Administrative penalties against Dai-Ichi Kangyo Bank and Nomura Securities Co. for their payoffs to a “sokaiya” corporate extortionist take effect August 6.
Under the punitive measures drawn up by the Finance Ministry last week, DKB will be forbidden to open new offices or operate in new business areas, such as setting up a financial holding company, until Aug. 5, 1998. The bank is also prohibited from extending loans, except some consumer loans such as for housing, to new customers at all domestic branches. In addition, DKB is banned from underwriting and bidding for Japanese public bonds until the end of the calendar year.
The nation’s top brokerage was meanwhile ordered to refrain from making stock-related transactions on its own account and underwriting and bidding for Japanese public bonds until the end of December. The first corporate division of Nomura’s head office was told to suspend brokerage transactions in securities until Dec. 5. The same suspension order holds for the remaining divisions of the head office until Sept. 5. In addition, stock-related transactions at all Nomura offices were to be suspended for one week beginning August 6.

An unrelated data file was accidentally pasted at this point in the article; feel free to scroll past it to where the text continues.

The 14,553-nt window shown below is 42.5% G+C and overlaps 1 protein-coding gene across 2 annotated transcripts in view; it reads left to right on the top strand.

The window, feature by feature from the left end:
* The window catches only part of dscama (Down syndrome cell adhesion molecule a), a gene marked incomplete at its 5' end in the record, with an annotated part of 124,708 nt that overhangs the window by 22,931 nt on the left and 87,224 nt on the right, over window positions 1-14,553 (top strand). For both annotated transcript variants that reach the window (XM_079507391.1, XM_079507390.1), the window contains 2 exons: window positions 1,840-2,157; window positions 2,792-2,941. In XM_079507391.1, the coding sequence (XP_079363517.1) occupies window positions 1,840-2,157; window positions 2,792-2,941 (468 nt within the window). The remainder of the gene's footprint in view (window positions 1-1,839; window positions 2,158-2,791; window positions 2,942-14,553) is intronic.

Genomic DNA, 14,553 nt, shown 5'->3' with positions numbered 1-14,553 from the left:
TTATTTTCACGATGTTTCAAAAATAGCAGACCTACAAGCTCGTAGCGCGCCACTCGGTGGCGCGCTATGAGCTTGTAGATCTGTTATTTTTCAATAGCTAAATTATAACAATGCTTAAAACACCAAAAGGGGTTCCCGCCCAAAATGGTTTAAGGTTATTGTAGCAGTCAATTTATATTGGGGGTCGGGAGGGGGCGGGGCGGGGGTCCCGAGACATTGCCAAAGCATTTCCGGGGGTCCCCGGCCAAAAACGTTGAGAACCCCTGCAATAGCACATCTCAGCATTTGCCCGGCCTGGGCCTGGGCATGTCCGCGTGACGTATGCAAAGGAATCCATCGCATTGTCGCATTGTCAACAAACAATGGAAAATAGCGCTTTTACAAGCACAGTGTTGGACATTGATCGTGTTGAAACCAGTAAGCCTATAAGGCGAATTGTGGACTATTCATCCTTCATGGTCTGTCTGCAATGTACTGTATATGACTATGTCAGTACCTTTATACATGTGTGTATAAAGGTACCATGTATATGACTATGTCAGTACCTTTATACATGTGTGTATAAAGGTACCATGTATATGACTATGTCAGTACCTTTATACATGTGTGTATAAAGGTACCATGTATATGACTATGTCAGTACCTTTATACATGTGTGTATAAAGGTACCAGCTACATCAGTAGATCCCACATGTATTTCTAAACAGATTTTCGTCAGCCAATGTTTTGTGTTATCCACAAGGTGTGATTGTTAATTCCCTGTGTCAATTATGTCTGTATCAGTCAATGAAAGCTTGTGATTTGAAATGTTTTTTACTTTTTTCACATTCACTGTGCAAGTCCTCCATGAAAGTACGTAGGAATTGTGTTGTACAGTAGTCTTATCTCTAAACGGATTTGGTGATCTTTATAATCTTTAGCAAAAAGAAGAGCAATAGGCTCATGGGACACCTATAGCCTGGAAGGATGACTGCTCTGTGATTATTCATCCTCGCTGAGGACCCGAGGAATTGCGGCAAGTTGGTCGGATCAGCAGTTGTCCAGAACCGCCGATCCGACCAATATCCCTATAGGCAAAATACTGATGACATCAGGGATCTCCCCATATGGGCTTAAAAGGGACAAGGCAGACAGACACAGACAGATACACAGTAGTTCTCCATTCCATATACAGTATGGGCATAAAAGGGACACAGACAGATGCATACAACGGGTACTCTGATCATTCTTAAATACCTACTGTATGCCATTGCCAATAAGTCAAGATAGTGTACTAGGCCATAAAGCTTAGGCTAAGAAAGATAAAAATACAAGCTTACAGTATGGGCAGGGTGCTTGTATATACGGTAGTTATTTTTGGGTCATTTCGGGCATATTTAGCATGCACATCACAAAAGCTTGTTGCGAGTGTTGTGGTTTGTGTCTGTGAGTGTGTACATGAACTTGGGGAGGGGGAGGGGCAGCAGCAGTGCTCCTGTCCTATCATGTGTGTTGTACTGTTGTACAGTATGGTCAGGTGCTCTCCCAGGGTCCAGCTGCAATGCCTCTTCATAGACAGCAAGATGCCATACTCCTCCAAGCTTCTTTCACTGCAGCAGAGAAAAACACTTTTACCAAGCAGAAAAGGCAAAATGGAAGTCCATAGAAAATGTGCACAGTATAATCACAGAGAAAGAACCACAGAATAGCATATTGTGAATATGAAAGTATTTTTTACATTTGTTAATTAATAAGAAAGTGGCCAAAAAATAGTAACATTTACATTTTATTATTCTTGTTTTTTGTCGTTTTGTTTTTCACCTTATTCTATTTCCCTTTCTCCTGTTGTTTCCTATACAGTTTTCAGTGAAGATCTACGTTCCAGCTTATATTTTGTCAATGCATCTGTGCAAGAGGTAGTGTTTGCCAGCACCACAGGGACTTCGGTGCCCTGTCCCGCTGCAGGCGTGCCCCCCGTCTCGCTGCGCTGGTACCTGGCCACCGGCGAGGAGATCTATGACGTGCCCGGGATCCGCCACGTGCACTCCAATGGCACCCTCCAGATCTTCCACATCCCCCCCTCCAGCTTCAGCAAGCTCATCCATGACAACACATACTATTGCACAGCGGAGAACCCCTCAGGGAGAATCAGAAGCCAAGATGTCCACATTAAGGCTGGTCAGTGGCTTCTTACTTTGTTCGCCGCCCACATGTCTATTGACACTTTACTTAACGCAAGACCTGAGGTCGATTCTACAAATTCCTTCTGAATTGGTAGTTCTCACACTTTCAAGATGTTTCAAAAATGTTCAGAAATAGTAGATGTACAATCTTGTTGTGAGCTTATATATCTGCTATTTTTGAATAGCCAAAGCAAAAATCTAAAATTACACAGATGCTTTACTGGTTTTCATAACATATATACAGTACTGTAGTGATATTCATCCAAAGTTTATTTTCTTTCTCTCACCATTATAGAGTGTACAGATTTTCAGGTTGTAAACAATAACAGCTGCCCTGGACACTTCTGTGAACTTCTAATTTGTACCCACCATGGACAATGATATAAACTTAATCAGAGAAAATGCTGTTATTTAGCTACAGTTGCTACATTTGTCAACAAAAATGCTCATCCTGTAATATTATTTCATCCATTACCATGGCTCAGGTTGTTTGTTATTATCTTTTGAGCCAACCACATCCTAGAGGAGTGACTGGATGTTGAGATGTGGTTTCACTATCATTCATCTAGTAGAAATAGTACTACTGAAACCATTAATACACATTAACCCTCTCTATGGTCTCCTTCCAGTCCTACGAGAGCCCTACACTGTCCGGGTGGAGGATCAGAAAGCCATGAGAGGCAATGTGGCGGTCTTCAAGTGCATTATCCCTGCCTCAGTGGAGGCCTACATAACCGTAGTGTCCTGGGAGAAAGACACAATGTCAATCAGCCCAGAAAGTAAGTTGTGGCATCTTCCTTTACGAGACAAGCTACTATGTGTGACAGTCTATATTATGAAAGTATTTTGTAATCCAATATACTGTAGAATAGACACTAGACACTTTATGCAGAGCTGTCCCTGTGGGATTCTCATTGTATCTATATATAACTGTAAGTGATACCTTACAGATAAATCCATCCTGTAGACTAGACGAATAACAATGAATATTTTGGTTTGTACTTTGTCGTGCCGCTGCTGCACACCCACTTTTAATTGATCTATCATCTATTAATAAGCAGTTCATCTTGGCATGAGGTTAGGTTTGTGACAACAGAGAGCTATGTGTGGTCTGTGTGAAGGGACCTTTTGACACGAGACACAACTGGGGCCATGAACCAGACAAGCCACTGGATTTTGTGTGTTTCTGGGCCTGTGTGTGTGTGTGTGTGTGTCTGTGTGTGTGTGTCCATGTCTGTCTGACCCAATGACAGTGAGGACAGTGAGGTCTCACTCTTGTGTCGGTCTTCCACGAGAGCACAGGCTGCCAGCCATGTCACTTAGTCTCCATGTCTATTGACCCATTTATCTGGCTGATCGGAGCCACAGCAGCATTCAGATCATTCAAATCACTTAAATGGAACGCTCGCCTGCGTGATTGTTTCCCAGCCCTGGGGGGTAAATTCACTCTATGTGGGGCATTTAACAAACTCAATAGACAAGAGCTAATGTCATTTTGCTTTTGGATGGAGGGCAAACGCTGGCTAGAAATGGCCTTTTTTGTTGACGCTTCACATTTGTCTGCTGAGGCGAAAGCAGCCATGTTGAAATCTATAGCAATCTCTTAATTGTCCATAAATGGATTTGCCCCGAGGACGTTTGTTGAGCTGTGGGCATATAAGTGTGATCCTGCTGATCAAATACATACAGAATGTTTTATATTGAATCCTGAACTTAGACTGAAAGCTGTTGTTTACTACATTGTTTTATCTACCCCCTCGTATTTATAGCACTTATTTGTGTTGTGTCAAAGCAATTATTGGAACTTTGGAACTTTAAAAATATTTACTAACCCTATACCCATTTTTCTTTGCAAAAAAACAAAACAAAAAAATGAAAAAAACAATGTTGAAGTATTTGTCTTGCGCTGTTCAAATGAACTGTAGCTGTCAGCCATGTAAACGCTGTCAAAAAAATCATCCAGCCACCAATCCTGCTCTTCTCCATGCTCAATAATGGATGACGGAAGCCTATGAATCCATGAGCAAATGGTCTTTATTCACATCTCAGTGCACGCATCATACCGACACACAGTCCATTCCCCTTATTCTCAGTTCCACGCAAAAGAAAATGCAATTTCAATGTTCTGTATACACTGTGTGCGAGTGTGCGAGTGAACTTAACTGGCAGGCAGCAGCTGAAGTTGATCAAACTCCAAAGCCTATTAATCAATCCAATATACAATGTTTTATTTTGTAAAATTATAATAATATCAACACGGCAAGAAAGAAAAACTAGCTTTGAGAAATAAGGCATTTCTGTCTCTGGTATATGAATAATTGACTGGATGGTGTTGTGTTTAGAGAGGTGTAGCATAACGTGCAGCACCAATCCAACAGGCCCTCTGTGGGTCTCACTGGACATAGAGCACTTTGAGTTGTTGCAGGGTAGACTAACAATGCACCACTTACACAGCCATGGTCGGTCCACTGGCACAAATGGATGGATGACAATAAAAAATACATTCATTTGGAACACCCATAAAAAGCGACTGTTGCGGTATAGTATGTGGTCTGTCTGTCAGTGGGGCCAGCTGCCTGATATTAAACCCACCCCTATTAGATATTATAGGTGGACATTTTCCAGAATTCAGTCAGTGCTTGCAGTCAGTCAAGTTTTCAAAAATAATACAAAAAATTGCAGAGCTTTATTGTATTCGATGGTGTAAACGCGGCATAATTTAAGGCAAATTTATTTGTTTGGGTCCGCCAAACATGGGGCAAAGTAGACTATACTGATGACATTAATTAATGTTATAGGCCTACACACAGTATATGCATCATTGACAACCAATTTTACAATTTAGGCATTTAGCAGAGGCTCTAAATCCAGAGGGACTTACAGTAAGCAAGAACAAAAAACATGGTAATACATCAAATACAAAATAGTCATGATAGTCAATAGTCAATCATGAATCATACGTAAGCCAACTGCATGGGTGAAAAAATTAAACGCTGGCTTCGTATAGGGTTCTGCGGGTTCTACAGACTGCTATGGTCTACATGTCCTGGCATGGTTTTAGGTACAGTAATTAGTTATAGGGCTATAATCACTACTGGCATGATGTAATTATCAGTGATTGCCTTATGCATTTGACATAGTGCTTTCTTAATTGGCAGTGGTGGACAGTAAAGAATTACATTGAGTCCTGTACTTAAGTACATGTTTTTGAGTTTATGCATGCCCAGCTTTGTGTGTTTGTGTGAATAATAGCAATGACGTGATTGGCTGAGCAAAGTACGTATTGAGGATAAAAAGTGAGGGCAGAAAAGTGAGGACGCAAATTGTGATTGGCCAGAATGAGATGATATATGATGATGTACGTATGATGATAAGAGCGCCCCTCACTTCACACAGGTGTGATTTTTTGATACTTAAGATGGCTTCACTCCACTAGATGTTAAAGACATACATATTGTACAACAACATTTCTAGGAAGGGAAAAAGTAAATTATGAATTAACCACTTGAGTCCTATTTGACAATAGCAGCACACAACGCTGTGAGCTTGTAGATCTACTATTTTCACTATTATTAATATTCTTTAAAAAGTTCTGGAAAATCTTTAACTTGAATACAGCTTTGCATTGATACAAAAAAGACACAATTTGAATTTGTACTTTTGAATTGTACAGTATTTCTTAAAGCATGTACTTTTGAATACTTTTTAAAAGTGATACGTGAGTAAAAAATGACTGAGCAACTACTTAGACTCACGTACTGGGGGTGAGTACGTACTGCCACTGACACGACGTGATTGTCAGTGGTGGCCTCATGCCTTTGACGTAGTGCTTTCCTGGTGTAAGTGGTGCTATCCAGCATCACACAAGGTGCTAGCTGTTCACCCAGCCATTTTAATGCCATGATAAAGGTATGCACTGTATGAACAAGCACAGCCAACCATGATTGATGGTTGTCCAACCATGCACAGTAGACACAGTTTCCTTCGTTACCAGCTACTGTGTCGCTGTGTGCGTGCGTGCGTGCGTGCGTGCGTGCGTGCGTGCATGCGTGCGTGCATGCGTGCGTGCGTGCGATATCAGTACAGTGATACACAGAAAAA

On August 5, Finance Minister Hiroshi Mitsuzuka told a news conference the scandal was very regrettable and that he expects both firms to take steps to prevent the misdeeds from reoccurring and to make every effort to win back the public’s trust. “I also hope this will be an opportunity for all financial institutions to renew their awareness of their responsibility to society and review their operations,” he said.